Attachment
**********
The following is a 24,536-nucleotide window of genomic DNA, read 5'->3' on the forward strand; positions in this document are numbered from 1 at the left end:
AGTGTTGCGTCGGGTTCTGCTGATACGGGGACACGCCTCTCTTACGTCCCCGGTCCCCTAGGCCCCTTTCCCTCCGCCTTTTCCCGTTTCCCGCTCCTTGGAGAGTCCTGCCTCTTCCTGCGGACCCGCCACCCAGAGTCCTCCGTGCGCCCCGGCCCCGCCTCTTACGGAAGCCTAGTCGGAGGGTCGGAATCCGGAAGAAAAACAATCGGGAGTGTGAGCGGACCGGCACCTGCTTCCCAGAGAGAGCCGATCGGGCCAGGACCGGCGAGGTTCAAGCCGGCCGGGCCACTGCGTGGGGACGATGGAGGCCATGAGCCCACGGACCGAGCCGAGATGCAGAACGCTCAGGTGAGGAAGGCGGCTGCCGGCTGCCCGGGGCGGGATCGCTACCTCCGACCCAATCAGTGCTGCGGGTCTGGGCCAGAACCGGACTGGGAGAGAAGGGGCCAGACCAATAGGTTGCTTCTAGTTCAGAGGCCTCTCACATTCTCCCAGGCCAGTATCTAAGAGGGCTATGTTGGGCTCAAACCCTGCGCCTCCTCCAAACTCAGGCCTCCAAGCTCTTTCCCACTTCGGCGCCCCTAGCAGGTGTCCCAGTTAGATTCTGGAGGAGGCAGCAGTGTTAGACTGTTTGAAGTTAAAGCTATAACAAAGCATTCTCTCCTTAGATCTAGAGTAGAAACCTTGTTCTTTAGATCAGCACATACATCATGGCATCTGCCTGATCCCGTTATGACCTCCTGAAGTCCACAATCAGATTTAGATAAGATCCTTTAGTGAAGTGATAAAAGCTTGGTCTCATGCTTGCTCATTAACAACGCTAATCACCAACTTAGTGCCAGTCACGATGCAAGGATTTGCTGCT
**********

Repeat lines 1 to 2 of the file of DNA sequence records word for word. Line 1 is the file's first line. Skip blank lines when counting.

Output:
The following is a 24,536-nucleotide window of genomic DNA, read 5'->3' on the forward strand; positions in this document are numbered from 1 at the left end:
AGTGTTGCGTCGGGTTCTGCTGATACGGGGACACGCCTCTCTTACGTCCCCGGTCCCCTAGGCCCCTTTCCCTCCGCCTTTTCCCGTTTCCCGCTCCTTGGAGAGTCCTGCCTCTTCCTGCGGACCCGCCACCCAGAGTCCTCCGTGCGCCCCGGCCCCGCCTCTTACGGAAGCCTAGTCGGAGGGTCGGAATCCGGAAGAAAAACAATCGGGAGTGTGAGCGGACCGGCACCTGCTTCCCAGAGAGAGCCGATCGGGCCAGGACCGGCGAGGTTCAAGCCGGCCGGGCCACTGCGTGGGGACGATGGAGGCCATGAGCCCACGGACCGAGCCGAGATGCAGAACGCTCAGGTGAGGAAGGCGGCTGCCGGCTGCCCGGGGCGGGATCGCTACCTCCGACCCAATCAGTGCTGCGGGTCTGGGCCAGAACCGGACTGGGAGAGAAGGGGCCAGACCAATAGGTTGCTTCTAGTTCAGAGGCCTCTCACATTCTCCCAGGCCAGTATCTAAGAGGGCTATGTTGGGCTCAAACCCTGCGCCTCCTCCAAACTCAGGCCTCCAAGCTCTTTCCCACTTCGGCGCCCCTAGCAGGTGTCCCAGTTAGATTCTGGAGGAGGCAGCAGTGTTAGACTGTTTGAAGTTAAAGCTATAACAAAGCATTCTCTCCTTAGATCTAGAGTAGAAACCTTGTTCTTTAGATCAGCACATACATCATGGCATCTGCCTGATCCCGTTATGACCTCCTGAAGTCCACAATCAGATTTAGATAAGATCCTTTAGTGAAGTGATAAAAGCTTGGTCTCATGCTTGCTCATTAACAACGCTAATCACCAACTTAGTGCCAGTCACGATGCAAGGATTTGCTGCT